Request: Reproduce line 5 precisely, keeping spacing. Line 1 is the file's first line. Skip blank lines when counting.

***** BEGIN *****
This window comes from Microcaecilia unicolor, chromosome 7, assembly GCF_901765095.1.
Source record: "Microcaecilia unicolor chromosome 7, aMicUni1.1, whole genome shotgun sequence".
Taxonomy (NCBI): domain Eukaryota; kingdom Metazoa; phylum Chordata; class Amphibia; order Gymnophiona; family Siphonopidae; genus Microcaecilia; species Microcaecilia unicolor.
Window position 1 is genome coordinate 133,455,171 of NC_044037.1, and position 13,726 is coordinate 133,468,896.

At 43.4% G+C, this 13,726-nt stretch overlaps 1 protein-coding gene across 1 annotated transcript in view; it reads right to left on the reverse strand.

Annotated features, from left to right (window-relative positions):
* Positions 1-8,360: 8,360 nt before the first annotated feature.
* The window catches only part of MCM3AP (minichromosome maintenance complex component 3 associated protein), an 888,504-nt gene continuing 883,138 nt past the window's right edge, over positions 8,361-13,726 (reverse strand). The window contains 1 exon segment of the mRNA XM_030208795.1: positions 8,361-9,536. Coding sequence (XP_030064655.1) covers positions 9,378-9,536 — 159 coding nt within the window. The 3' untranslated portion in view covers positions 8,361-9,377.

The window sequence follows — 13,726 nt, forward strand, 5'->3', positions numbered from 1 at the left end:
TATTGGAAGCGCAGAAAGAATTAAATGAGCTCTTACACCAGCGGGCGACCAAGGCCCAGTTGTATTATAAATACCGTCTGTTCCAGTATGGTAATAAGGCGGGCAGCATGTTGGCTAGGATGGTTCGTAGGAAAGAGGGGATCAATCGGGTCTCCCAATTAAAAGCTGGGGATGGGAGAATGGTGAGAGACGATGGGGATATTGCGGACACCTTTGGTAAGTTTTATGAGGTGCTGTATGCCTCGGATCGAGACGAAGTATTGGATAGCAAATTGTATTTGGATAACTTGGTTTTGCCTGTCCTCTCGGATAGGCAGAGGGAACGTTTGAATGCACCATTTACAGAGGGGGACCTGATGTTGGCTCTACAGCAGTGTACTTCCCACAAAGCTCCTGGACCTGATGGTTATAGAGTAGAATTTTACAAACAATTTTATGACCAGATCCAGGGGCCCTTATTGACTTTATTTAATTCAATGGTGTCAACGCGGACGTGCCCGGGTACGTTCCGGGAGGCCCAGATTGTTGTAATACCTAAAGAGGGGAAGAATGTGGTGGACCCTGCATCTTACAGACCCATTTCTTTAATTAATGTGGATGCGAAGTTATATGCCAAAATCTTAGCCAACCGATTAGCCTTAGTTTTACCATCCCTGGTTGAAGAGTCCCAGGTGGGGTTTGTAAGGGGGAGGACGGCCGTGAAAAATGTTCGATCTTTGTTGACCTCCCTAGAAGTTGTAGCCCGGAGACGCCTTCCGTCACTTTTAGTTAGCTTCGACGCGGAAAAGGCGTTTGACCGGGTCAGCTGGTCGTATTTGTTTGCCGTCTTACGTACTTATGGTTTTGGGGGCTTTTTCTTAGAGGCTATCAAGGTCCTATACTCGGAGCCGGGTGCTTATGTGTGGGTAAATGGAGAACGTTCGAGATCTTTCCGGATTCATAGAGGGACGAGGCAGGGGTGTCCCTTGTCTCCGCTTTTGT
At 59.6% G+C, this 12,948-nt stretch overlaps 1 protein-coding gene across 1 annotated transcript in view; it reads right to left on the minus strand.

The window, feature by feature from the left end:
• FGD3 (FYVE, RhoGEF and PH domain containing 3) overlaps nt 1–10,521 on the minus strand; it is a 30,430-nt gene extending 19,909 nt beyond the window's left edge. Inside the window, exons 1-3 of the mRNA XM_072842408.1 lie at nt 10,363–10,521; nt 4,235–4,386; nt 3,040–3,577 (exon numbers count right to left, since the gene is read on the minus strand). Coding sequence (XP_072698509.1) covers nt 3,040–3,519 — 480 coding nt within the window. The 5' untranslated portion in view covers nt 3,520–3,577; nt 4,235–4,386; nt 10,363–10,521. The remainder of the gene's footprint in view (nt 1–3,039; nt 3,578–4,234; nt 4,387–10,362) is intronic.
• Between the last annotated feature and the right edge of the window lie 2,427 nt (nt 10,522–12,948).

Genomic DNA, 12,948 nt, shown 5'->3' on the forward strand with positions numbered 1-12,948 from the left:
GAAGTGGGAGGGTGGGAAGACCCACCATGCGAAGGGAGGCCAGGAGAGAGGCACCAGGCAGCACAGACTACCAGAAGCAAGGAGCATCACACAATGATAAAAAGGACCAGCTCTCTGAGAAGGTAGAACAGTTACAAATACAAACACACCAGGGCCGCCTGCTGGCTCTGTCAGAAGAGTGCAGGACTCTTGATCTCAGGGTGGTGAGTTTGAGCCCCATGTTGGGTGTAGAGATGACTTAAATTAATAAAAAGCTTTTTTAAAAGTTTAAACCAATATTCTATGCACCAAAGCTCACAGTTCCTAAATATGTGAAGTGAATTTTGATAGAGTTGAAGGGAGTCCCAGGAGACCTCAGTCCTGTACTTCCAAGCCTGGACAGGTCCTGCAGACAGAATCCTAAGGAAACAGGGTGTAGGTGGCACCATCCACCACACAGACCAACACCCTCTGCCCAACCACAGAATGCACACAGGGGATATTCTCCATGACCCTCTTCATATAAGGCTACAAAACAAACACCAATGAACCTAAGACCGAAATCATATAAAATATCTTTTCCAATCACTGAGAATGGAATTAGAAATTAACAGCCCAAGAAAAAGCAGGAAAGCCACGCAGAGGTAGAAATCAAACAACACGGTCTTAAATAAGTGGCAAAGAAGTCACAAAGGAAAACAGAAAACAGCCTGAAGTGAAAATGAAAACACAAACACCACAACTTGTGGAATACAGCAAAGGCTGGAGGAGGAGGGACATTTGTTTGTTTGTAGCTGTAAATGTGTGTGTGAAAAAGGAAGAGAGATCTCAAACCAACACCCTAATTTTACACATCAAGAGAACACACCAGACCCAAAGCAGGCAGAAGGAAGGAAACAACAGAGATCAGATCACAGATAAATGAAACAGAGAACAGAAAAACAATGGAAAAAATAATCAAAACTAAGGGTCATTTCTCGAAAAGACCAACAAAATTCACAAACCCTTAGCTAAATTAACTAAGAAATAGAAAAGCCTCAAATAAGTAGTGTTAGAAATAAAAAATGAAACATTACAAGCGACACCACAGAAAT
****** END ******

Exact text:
At 43.4% G+C, this 13,726-nt stretch overlaps 1 protein-coding gene across 1 annotated transcript in view; it reads right to left on the reverse strand.